Thursday, March 31, 2016



An item from yesterday:

TECHNICALLY, the kid was right but it probably wasn’t the response her teacher was looking for. The primary school girl was asked to unscramble three “sight words” (for those who don’t have children, that means words that don’t sound the way they are spelled) that have been jumbled, with hilarious results. Instead of writing “We have this” the child wrote . . .


A second item from, also yesterday:

THE parents of a primary school in the United Kingdom didn’t see this Easter message coming. A text sent to parents to remind them about an Easter church service over the weekend made one embarrassing mistake which changed the entire context of the message. A photograph was posted on Twitter of the message . . . 


An email from Byter David B, who hails from Derbyshire, commenting on yesterday’s quote for the day:

Your quote from John MacDonald about integrity reminded me of an old Yorkshire saying: "There's nowt wrong with right folk" (nowt is a dialect word for nothing). It puzzled me as a child but it actually neatly sums up what John MacD was saying "If see a man who won't cheat, then you know he never will."

Thanks, David.

David’s item about Yorkshire-speak reminds me of a story I heard many years ago.

The Australian Rugby League team was in England for a Test series and, as is usual, played preliminary matches against local teams in the Northern counties.

An Australian supporter, wanting to go to the toilet, put his hat on his seat to reserve it. When he got back there was a big Yorkshire man sitting on his hat and eating fish and chips.

“Hey,” said the Aussie, “that’s my seat, I had my hat there.”

Replied the Yorkshire man “Booms keep seats oop ‘ere, not ‘ats.”

I also received an email from the man who keeps me correct by checking each item I post and then notifying me if I have said anything incorrect – Byter Martin S.

Martin’s words to me this time were sparse but accurate:

Rose Kennedy - 1925. I think not 

July 22, 1890 – January 22, 1995

This was in reference to Rose Kennedy’s Quote for the Day, where I had written:

It has been said, 'time heals all wounds.' I do not agree. The wounds remain. In time, the mind, protecting its sanity, covers them with scar tissue and the pain lessens. But it is never gone.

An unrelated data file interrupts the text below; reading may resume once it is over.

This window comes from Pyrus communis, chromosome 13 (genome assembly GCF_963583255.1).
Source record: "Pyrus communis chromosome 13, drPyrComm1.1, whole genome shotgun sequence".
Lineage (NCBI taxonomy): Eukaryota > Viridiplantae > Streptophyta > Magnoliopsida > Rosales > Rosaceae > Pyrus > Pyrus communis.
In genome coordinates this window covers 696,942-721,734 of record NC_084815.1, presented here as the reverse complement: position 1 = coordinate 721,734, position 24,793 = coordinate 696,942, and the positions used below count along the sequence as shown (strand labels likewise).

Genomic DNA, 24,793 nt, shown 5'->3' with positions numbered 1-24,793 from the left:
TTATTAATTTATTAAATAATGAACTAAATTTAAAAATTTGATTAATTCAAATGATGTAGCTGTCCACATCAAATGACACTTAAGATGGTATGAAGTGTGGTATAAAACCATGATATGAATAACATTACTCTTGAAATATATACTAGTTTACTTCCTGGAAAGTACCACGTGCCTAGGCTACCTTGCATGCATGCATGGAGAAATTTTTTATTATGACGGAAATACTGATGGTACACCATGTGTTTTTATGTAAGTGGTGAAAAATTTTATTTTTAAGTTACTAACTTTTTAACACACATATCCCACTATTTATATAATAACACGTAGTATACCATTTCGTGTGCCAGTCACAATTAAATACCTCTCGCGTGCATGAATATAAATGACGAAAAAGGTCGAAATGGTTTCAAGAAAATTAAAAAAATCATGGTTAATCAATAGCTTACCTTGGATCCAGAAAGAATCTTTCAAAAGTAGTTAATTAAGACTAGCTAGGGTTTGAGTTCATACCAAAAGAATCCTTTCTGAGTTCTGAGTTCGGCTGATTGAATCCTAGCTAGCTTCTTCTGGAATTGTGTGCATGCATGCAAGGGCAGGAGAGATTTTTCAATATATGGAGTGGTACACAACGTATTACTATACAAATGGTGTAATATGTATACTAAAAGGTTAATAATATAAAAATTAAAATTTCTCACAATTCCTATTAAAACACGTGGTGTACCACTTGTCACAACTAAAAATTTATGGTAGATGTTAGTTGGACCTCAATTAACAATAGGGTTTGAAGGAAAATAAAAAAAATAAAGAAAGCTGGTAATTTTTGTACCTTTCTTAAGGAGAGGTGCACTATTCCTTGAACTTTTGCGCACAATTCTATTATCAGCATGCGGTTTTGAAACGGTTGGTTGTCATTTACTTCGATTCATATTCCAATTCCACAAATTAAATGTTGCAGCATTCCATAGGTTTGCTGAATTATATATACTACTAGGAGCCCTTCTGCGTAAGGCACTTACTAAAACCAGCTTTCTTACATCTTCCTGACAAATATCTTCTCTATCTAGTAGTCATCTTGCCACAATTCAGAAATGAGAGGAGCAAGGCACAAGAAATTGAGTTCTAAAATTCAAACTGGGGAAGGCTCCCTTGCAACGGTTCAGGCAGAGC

- Rose Kennedy (1890 - 1925)

Martin is correct, mea culpa.

Rose Kennedy died on 22 January 1995 at the Kennedy family compound in Hyannis Port from complications from pneumonia at the age of 104, having outlived her husband by a quarter of a century. She was survived by five children, 26 grandchildren, and 42 great-grandchildren.

Joseph Kennedy and Rose Kennedy, wedding.

A question came up in the weekly Trivia comp last night: In what decade of the 20th century were barcodes developed?

The answer was the 1940’s, in 1949 to be precise, which I found hard to visualise in that I wasn’t aware that scanners existed then. When I asked about the Triviamaster, Graham, suggested that I look it up and that no doubt it would appear in Bytes.

Following are the facts:
  • Barcodes were developed by Bernard Silver and Norman Joseph Woodland as a result of the president of a local food chain requesting research to develop a system to automatically read product information during checkout.
  • Woodland’s first idea was to use patterns of ink that would glow under ultraviolet light, and the two men built a device to test the concept. It worked, but they encountered problems ranging from ink instability to printing costs. Nonetheless, Woodland was convinced he had a workable idea. 
  • Woodland remained working on it and came up with the linear bar code, using elements from two established technologies: movie soundtracks and Morse code – Morse Code by turning the dots and dashes downwards into lines and the movie sound system to read the lines.
  • As a result of further research he replaced the wide and narrow lines with concentric circles, so that they could be scanned from any direction. This became known as the bull's-eye code.
  • Silver and Woodland filed for a patent in 1949.
  • In 1952 they built an actual bar code reader, as large as a desk.
  • Silver died in 1962 before he saw the success of the system he had helped develop.
  • In 1974, the first product with a bar code was scanned at a check-out counter. It was a 10-pack of Wrigley's Juicy Fruit chewing gum.

Norman Joseph Woodland (left) and Bernard Silver

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